Lexigrams are cards that feature the most interesting, strange, and entertaining words in the English language, by illustrating their definitions. Not only do you have the opportunity to learn some of the most mischievous members of the dictionary, but you'll also get to see some pretty hilarious illustrations. Oh, and some of the illustrations involve some playful cartoon nudity, because these words are for the orally experienced.
We spoke with the creators of Lexigrams, Veronika Hecko Wu and Albert Wu, to learn more about this creative endeavor.
Can you tell me more about the project?
Lexigrams are illustrations of the best, most interesting words out there. It combines our love of language, art, and humor into one product.
The project has evolved quite a bit from the early days. I went from thinking 'these illustrations are kind of cool' to 'let's make the world's best visual dictionary'. One day we'd like Lexigrams to be the world's best visual dictionary translated into multiple languages so non-English speakers can also experience the product.
A lot of people don't realize this, but the modern alphabetized dictionary is only 250 years old. Some guy named Samuel Johnson put it together, and revolutionized the way people could search & retrieve words. So even the dictionary as we know it today is fairly new technology in the grand scheme of things.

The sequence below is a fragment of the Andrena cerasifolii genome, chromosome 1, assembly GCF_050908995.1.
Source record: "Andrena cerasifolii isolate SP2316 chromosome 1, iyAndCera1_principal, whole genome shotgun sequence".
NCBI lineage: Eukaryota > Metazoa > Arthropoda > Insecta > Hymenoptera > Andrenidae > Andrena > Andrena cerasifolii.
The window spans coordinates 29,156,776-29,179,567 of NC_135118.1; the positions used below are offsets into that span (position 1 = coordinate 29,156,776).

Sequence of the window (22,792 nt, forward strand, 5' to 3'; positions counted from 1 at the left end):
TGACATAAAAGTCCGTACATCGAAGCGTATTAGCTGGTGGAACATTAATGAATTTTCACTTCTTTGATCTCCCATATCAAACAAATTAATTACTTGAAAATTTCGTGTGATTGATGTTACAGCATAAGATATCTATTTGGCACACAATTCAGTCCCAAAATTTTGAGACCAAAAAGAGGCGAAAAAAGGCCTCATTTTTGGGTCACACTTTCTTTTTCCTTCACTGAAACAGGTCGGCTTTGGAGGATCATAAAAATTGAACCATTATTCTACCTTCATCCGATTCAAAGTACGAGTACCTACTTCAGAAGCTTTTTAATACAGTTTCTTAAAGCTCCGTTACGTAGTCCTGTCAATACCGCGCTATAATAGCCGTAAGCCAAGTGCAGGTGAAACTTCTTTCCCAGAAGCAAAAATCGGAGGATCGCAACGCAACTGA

How does the creative process typically work?
I read a lot. As I'm reading, I'm on the lookout for any words that are particularly evocative or have interesting meanings. I write out all the words in a notebook and let them marinate for a while. I do a lot of sketches. I usually make a grid of boxes and just force myself to do as many sketches as I can, withholding judgment and just trying to capture all the emotions and visuals that they bring out in my mind. Once I get to about 20 or so sketches, I will consult with Albert on which ones to pursue. When an image makes me (or Albert) laugh, it's a good indication that it will be compelling and easy to remember. Once we've chosen a sketch, I spend a day or two creating a detailed drawing. Then a day of inking, followed by coloring in Photoshop. The entire process usually takes between two and four days to complete for each word.
What inspired the project in the beginning? How did you decide on the words?
Years back, when I was thinking of applying to grad school, I was studying for the GREs. Studying for the verbal section was truly torturous (even for me, and I love learning languages), and I was just looking for a way to make it more bearable. I started procrasti-learning by doodling the words. My study buddy loved them; as did Albert, who encouraged me to do more full-scale illustrations. More generally, when I first immigrated to New Zealand (I moved to the US a year later), I learned how much it sucks when you can't communicate. I've since devoted myself to mastering visuals--which are a form of universal communication--so I don't have to go through that pain again.